After a first confrontation with the One Below All, the second act sees Bruce fighting the Roxxon corporation, the embodiment of the rampant capitalism consuming the planet, not without inside jokes about him being the “green” Hulk. Now that he stopped running, he has it clearly in mind the idea that everyone should pay for the consequences of their actions. At this moment, Hulk applies this principle only on the outside. Rage still possesses him, he didn’t understand yet that it is necessary to de-escalate it. But this rage is now focused, it has a purpose and it’s not just a reaction. If Bruce doesn’t act against people careless about the consequences of what they do, they will destroy the planet.
Using another inside joke, he says it’s time for Planet Hulk, a hint to the very distant and gladiatorial interpretation by Greg Pak. However, the “Planet Hulk” is also a place where people are accountable for their actions. If they don’t realize that, Hulk is ready to be their reminder.
Ironically, right when Hulk fights to avoid planetarian destruction, Ewing also shows a glimpse of the worst outcome. Right at mid-season, with a peculiar issue set at a hypothetical end of time, Hulk merged with the One Below All, similar in some way to the Celestials that appeared in Eternals. He became an annihilating entity that seeks only destruction. This is one of the potential endings: the universe devoured by a blind rage which leaves room for nothing else. A striking psychological metaphor which can be compared to Tom King’s Mister Miracle, a complex analogy about overcoming suicidal tendencies.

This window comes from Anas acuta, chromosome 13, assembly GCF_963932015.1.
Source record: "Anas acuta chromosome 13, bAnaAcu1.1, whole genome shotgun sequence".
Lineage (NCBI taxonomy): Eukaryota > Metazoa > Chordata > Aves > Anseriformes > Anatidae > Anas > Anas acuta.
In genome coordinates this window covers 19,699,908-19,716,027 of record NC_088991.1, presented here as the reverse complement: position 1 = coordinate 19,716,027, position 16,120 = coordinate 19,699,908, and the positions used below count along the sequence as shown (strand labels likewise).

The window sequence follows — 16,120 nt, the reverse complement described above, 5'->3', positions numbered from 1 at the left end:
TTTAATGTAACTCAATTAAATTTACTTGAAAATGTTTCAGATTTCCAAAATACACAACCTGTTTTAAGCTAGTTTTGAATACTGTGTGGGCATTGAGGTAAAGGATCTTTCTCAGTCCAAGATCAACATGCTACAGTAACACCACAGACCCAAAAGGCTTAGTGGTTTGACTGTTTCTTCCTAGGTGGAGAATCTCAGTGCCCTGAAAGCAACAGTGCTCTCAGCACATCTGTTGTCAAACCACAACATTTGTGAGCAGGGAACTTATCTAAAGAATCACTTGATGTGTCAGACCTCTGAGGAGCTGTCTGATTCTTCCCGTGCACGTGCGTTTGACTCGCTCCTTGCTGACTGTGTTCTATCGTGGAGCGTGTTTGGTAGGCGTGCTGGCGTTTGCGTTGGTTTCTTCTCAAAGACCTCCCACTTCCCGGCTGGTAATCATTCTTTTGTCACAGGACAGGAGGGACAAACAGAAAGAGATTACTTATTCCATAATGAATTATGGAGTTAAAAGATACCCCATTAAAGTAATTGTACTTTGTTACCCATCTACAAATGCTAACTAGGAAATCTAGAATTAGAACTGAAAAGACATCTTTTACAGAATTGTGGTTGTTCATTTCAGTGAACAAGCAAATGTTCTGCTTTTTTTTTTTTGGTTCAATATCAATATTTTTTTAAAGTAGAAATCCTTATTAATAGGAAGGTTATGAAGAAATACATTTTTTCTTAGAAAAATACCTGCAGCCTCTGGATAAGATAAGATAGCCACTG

Finding a balance
In the end, Bruce Banner has to deal with himself. At this point, the framework is clear. On one side there is the Leader, an old nemesis of Hulk, now reappeared as the avatar of the One Below All. He represents destruction, annihilation, the desire to prevail over everything without any mediation. On the other, there’s Hulk, who is facing the ultimate ordeal. Will he give in to rage and destruction or will he find an interior balance? In kabbalistic terms, will he find an equilibrium between the power and judgment of Geburah and the loving mercy of Chesed?